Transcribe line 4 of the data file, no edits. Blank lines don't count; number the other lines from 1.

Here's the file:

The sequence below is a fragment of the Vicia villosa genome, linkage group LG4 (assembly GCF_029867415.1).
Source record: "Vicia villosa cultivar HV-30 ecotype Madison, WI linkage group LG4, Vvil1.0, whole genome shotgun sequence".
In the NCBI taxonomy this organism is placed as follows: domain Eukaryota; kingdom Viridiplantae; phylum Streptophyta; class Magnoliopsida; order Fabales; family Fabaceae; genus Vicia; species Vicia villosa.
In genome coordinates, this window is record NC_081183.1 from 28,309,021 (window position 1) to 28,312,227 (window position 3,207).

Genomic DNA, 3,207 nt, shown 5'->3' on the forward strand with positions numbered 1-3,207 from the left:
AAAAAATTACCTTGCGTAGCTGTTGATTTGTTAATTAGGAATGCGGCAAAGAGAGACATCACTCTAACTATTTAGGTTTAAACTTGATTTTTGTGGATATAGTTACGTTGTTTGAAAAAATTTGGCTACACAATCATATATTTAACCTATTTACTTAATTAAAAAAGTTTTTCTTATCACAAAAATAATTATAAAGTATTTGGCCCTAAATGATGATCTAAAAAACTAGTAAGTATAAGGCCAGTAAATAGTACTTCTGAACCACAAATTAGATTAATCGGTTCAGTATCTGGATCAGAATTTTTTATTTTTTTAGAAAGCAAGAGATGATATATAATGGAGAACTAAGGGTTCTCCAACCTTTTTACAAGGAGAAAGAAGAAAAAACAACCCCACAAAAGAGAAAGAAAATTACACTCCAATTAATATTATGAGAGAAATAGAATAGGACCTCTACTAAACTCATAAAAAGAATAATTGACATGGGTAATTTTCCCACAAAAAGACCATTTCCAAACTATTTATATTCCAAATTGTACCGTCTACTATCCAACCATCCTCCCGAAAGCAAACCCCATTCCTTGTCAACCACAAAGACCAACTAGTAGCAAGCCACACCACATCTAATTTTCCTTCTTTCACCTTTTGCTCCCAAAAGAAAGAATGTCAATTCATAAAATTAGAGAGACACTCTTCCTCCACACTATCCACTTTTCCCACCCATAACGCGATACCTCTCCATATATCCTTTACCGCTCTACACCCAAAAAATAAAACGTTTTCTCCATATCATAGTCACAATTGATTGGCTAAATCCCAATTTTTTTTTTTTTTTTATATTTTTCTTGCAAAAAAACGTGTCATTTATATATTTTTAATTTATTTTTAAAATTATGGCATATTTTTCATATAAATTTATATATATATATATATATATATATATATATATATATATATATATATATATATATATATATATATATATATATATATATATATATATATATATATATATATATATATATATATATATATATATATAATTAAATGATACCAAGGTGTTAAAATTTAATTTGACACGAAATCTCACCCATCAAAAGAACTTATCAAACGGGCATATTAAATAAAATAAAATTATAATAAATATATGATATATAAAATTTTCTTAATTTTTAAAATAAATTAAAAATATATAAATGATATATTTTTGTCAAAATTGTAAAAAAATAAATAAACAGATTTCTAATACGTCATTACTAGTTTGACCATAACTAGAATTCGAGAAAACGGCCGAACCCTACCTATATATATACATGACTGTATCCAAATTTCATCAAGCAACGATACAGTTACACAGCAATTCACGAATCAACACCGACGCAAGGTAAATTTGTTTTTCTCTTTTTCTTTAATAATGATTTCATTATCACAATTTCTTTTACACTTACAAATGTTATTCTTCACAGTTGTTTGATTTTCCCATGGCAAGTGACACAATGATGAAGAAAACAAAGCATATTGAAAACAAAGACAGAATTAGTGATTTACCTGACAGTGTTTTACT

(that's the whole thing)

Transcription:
In genome coordinates, this window is record NC_081183.1 from 28,309,021 (window position 1) to 28,312,227 (window position 3,207).